Against the CW, the same applies until the fall of France.  Then it's probably more of a wash.  The Germans will have more FTRs that can reach London so will probably have a bit of an advantage in the A2A tables, but after factoring in the higher cost of losses (FTRs + LND + more pilots vs. FTRs + less pilots) I bet its pretty close to a break even situation.  Given that, it seems a foolish proposition if you're planning to go into Russia.  Might be worth it if you're planning a Med campaign and/or Sea Lion.

Against Russia?  Be serious... Russia's going to move her factories out of the way before you can bomb them until the lines stabalize.  Now, once that's happened you have the same situation as France... only this time you are soon going to be on the defensive.

< Message edited by Taxman66 -- 4/17/2008 4:18:08 AM >

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Post #: 253
RE: AI for MWiF - Germany - Tactical Thinking - 4/17/2008 5:17:10 AM   
Shannon V. OKeets

 

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quote:

ORIGINAL: Taxman66

I don't know about a German Strat. Bombing campaign.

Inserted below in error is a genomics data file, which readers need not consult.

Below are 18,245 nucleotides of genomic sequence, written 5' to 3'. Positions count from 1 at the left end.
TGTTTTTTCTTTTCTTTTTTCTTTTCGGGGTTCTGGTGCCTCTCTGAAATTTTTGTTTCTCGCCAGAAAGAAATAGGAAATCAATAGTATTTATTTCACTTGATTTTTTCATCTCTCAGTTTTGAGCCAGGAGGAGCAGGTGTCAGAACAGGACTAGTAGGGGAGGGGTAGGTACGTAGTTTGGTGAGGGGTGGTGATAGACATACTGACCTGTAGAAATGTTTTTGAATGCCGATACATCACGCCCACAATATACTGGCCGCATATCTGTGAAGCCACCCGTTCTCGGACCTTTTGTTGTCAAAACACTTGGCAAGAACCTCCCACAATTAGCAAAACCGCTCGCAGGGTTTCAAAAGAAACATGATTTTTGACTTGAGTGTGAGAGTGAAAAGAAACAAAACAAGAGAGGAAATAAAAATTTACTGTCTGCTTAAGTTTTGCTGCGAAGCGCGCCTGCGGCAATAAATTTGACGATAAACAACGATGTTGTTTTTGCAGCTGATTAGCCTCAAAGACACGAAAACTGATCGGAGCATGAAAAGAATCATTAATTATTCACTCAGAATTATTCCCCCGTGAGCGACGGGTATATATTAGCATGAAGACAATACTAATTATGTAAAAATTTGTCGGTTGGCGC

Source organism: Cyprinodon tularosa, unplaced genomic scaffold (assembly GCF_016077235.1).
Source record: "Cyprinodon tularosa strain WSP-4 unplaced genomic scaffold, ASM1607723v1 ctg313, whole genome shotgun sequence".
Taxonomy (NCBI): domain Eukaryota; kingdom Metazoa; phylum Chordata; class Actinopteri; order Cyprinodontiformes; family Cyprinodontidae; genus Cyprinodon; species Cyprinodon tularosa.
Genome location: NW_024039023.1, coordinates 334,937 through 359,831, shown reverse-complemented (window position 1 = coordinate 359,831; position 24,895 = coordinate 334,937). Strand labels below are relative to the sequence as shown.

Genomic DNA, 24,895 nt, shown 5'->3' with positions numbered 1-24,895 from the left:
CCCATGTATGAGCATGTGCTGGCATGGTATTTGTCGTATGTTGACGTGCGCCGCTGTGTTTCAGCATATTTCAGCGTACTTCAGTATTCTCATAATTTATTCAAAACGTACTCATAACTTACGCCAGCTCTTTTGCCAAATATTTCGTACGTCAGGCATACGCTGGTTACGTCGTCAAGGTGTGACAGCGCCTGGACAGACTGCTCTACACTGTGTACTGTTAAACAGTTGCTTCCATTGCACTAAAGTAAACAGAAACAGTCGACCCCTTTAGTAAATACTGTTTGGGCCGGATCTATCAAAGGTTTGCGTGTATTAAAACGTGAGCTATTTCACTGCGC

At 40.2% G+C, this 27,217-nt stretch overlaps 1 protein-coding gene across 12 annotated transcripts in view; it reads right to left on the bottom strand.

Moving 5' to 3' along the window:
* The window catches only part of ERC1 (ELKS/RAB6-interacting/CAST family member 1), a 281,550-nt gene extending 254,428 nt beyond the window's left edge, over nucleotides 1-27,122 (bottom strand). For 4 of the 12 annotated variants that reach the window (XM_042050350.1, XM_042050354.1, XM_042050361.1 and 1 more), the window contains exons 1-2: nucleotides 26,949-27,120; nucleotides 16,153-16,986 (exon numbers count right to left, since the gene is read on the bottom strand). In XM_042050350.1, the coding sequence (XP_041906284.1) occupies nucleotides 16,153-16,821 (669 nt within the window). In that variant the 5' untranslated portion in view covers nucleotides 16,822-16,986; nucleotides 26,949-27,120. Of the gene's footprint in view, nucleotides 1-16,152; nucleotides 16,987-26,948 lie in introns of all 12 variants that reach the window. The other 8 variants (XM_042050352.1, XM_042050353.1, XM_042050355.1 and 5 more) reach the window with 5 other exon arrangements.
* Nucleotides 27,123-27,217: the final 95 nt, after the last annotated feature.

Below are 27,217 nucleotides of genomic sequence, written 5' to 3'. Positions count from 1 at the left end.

First off, Germany has very very few fighters with any kind of range and those that they do have are either better served as bombers (110s) or don't show up until later in the war.  This means that the bombers will often have to go unescorted and that's made worse because their bomber's A2A values are also lousy.

As France I'd love to see Germany Strat. bombing me.  It means those planes are not Ground Striking/Supporting me (and maybe the CW can intercept them for me), and if he went anywhere other than a front line factory I could actually send a FTR after them with an advantage in A2A combat.  I suppose if Germany had left over planes on the turn Paris goes down and there aren't any French FTRs... but then what's France going to do with those build points anyway (unless they're sending them to the CW at that time).

Against the CW, the same applies until the fall of France.  Then it's probably more of a wash.  The Germans will have more FTRs that can reach London so will probably have a bit of an advantage in the A2A tables, but after factoring in the higher cost of losses (FTRs + LND + more pilots vs. FTRs + less pilots) I bet its pretty close to a break even situation.  Given that, it seems a foolish proposition if you're planning to go into Russia.  Might be worth it if you're planning a Med campaign and/or Sea Lion.

Against Russia?  Be serious... Russia's going to move her factories out of the way before you can bomb them until the lines stabalize.  Now, once that's happened you have the same situation as France... only this time you are soon going to be on the defensive.